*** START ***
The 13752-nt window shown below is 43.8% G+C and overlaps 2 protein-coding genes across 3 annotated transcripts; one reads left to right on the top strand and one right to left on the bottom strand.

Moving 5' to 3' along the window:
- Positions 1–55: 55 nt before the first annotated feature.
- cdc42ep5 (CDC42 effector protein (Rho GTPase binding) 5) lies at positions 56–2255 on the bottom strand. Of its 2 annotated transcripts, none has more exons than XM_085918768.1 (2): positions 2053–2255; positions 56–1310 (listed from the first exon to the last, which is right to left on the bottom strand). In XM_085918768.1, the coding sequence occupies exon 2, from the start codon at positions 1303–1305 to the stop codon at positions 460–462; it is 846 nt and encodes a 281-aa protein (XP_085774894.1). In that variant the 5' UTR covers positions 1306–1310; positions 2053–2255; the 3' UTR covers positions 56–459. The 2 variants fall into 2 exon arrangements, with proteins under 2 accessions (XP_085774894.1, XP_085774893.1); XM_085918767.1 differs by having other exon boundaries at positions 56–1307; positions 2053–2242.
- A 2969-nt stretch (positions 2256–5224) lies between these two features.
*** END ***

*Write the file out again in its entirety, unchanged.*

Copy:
The 13752-nt window shown below is 43.8% G+C and overlaps 2 protein-coding genes across 3 annotated transcripts; one reads left to right on the top strand and one right to left on the bottom strand.

Moving 5' to 3' along the window:
- Positions 1–55: 55 nt before the first annotated feature.
- cdc42ep5 (CDC42 effector protein (Rho GTPase binding) 5) lies at positions 56–2255 on the bottom strand. Of its 2 annotated transcripts, none has more exons than XM_085918768.1 (2): positions 2053–2255; positions 56–1310 (listed from the first exon to the last, which is right to left on the bottom strand). In XM_085918768.1, the coding sequence occupies exon 2, from the start codon at positions 1303–1305 to the stop codon at positions 460–462; it is 846 nt and encodes a 281-aa protein (XP_085774894.1). In that variant the 5' UTR covers positions 1306–1310; positions 2053–2255; the 3' UTR covers positions 56–459. The 2 variants fall into 2 exon arrangements, with proteins under 2 accessions (XP_085774894.1, XP_085774893.1); XM_085918767.1 differs by having other exon boundaries at positions 56–1307; positions 2053–2242.
- A 2969-nt stretch (positions 2256–5224) lies between these two features.